Edited by Robert Kolb and Gloria Gaggioli
Chapter 8: Human rights obligations of non-state armed groups: a possible contribution from customary international law?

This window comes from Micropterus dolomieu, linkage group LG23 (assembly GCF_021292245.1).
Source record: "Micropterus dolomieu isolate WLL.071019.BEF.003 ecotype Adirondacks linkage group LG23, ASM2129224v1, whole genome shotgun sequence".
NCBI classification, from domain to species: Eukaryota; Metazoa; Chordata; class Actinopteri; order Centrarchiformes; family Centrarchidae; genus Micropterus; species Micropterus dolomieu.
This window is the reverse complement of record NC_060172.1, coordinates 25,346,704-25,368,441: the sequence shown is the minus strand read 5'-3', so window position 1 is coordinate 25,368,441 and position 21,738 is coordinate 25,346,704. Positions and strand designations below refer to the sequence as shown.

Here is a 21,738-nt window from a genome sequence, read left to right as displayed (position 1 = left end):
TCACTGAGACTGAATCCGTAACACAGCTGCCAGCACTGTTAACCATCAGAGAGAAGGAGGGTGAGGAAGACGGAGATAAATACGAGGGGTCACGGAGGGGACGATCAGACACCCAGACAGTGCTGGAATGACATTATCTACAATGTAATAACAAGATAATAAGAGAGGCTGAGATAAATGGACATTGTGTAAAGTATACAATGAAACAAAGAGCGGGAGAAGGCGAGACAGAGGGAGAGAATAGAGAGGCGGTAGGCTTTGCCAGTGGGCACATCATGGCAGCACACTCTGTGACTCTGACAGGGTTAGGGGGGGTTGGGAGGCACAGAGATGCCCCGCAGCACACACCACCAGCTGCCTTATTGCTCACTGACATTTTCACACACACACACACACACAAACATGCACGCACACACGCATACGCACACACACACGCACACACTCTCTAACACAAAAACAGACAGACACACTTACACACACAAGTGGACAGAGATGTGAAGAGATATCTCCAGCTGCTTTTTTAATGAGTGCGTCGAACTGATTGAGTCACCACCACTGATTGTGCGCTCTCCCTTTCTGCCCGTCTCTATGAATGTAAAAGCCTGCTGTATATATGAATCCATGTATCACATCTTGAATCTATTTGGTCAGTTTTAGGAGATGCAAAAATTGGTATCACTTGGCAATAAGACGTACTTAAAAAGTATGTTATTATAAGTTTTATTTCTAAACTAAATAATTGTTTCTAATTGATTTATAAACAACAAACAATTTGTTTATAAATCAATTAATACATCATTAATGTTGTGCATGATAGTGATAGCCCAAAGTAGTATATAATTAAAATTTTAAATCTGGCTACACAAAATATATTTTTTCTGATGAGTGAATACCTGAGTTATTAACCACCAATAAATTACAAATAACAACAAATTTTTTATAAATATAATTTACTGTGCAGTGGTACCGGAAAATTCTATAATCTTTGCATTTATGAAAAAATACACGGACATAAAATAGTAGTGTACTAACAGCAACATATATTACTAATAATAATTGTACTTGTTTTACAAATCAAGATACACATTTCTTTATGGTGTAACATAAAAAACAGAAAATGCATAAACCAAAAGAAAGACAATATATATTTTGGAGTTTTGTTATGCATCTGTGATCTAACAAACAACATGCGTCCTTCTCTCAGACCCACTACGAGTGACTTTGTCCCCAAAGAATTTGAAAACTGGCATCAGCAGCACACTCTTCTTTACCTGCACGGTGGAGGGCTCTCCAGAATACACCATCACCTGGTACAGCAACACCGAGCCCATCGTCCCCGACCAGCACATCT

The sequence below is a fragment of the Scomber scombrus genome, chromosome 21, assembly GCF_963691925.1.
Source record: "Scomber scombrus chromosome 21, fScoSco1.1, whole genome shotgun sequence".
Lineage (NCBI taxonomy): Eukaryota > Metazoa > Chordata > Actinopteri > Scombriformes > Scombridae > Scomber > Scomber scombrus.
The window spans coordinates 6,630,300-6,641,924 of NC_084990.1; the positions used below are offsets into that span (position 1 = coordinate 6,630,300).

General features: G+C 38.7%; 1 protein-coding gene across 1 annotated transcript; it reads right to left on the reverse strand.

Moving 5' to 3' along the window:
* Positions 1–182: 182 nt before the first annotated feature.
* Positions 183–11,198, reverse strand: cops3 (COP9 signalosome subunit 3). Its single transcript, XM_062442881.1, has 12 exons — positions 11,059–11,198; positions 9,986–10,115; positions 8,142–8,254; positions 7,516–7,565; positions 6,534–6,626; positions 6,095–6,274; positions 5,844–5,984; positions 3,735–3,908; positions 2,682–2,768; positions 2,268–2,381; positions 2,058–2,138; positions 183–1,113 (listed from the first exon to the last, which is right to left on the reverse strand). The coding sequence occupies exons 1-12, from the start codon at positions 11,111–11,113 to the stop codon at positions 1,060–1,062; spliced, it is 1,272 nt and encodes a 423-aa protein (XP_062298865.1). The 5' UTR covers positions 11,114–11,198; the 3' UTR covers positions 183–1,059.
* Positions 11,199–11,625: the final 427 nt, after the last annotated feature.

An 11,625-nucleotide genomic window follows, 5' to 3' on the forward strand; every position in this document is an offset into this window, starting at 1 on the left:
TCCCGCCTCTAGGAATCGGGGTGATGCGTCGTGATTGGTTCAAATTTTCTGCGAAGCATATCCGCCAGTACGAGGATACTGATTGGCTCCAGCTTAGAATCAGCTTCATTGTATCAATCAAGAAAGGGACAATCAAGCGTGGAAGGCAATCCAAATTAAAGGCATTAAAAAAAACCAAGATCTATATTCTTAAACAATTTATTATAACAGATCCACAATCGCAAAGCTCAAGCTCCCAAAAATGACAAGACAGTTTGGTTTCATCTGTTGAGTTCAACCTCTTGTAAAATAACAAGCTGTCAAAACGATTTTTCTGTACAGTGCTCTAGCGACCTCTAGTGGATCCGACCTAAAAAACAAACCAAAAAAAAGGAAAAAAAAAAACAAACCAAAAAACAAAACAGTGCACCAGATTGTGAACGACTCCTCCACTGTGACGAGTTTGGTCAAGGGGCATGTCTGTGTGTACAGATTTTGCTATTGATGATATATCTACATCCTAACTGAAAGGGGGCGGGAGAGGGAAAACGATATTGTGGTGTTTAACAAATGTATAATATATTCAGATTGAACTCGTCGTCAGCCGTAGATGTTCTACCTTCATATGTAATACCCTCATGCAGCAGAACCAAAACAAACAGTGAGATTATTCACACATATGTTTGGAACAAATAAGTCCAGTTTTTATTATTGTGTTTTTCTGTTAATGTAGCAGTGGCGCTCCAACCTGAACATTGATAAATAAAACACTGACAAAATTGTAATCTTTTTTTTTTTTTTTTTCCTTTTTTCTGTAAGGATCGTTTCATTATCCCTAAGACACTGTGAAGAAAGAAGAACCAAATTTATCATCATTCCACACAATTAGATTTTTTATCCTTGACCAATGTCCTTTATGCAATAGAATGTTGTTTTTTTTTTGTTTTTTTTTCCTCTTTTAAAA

This chapter examines whether and to what extent non-state armed groups can be considered bound by human rights law. First, it will discuss, as a preliminary consideration, the applicability of international humanitarian law to armed groups. It will contrast this with the applicability of international human rights, both treaty law and customary law, to such groups. In so doing, it will present arguments in favour of and against extending human rights obligations to armed groups. It tries to match these arguments with examples from the practice of UN bodies and experts, including the UN Security Council. On this basis, it will examine whether armed groups can now be considered bound by human rights law as a matter of customary international law. This chapter only addresses this question as a matter of principle and does not examine the practical interaction between humanitarian and human rights law obligations of armed groups, should they be considered to exist. International humanitarian law is premised, generally speaking, on the principle of equality of the parties to the conflict. This implies that the rules of international humanitarian law are binding on both parties to the conflict, whether state parties or non-state parties. This principle applies under both treaty and customary humanitarian law. Under humanitarian treaty law, Article 3, common to the four Geneva Conventions of 1949, explicitly states that it is binding on ‘each Party’ to a conflict not of an international character, including non-state armed groups. The approach adopted in common Article 3 is to apply a minimum of basic rules
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